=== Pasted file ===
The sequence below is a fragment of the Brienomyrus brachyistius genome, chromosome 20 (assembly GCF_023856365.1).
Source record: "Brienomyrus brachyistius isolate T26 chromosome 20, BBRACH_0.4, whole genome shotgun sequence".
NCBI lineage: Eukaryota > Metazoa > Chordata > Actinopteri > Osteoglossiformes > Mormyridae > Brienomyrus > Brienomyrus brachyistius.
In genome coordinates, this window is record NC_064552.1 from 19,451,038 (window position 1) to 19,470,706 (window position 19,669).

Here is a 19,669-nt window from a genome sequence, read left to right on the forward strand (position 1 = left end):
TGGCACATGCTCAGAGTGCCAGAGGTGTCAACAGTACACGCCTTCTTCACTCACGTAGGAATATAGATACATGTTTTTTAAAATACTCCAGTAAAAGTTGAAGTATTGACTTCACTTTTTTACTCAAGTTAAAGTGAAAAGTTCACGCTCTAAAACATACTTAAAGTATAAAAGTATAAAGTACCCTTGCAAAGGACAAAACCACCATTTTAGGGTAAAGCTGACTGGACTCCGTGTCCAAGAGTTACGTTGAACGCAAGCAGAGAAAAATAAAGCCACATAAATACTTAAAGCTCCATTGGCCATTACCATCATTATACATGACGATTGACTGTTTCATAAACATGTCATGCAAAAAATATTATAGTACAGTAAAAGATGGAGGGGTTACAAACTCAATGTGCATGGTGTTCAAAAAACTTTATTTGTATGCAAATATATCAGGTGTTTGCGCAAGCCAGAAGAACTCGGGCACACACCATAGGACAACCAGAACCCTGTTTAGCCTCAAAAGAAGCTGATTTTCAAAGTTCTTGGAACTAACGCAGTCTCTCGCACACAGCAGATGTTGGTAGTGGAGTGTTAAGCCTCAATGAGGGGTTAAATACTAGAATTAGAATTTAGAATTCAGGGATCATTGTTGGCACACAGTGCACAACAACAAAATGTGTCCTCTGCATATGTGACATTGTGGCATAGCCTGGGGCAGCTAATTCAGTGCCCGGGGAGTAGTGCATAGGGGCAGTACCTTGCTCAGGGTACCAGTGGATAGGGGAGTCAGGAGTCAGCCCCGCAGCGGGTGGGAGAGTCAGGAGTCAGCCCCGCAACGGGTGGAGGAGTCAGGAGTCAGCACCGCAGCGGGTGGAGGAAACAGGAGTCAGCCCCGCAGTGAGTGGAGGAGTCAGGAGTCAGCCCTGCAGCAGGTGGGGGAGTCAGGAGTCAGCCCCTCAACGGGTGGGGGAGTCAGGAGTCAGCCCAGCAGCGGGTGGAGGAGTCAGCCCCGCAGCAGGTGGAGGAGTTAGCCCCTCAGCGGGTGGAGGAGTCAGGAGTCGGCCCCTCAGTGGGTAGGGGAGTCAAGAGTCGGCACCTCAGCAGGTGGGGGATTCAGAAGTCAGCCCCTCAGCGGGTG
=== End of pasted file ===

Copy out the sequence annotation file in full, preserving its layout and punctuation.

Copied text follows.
The sequence below is a fragment of the Brienomyrus brachyistius genome, chromosome 20 (assembly GCF_023856365.1).
Source record: "Brienomyrus brachyistius isolate T26 chromosome 20, BBRACH_0.4, whole genome shotgun sequence".
NCBI lineage: Eukaryota > Metazoa > Chordata > Actinopteri > Osteoglossiformes > Mormyridae > Brienomyrus > Brienomyrus brachyistius.
In genome coordinates, this window is record NC_064552.1 from 19,451,038 (window position 1) to 19,470,706 (window position 19,669).

Here is a 19,669-nt window from a genome sequence, read left to right on the forward strand (position 1 = left end):
TGGCACATGCTCAGAGTGCCAGAGGTGTCAACAGTACACGCCTTCTTCACTCACGTAGGAATATAGATACATGTTTTTTAAAATACTCCAGTAAAAGTTGAAGTATTGACTTCACTTTTTTACTCAAGTTAAAGTGAAAAGTTCACGCTCTAAAACATACTTAAAGTATAAAAGTATAAAGTACCCTTGCAAAGGACAAAACCACCATTTTAGGGTAAAGCTGACTGGACTCCGTGTCCAAGAGTTACGTTGAACGCAAGCAGAGAAAAATAAAGCCACATAAATACTTAAAGCTCCATTGGCCATTACCATCATTATACATGACGATTGACTGTTTCATAAACATGTCATGCAAAAAATATTATAGTACAGTAAAAGATGGAGGGGTTACAAACTCAATGTGCATGGTGTTCAAAAAACTTTATTTGTATGCAAATATATCAGGTGTTTGCGCAAGCCAGAAGAACTCGGGCACACACCATAGGACAACCAGAACCCTGTTTAGCCTCAAAAGAAGCTGATTTTCAAAGTTCTTGGAACTAACGCAGTCTCTCGCACACAGCAGATGTTGGTAGTGGAGTGTTAAGCCTCAATGAGGGGTTAAATACTAGAATTAGAATTTAGAATTCAGGGATCATTGTTGGCACACAGTGCACAACAACAAAATGTGTCCTCTGCATATGTGACATTGTGGCATAGCCTGGGGCAGCTAATTCAGTGCCCGGGGAGTAGTGCATAGGGGCAGTACCTTGCTCAGGGTACCAGTGGATAGGGGAGTCAGGAGTCAGCCCCGCAGCGGGTGGGAGAGTCAGGAGTCAGCCCCGCAACGGGTGGAGGAGTCAGGAGTCAGCACCGCAGCGGGTGGAGGAAACAGGAGTCAGCCCCGCAGTGAGTGGAGGAGTCAGGAGTCAGCCCTGCAGCAGGTGGGGGAGTCAGGAGTCAGCCCCTCAACGGGTGGGGGAGTCAGGAGTCAGCCCAGCAGCGGGTGGAGGAGTCAGCCCCGCAGCAGGTGGAGGAGTTAGCCCCTCAGCGGGTGGAGGAGTCAGGAGTCGGCCCCTCAGTGGGTAGGGGAGTCAAGAGTCGGCACCTCAGCAGGTGGGGGATTCAGAAGTCAGCCCCTCAGCGGGTG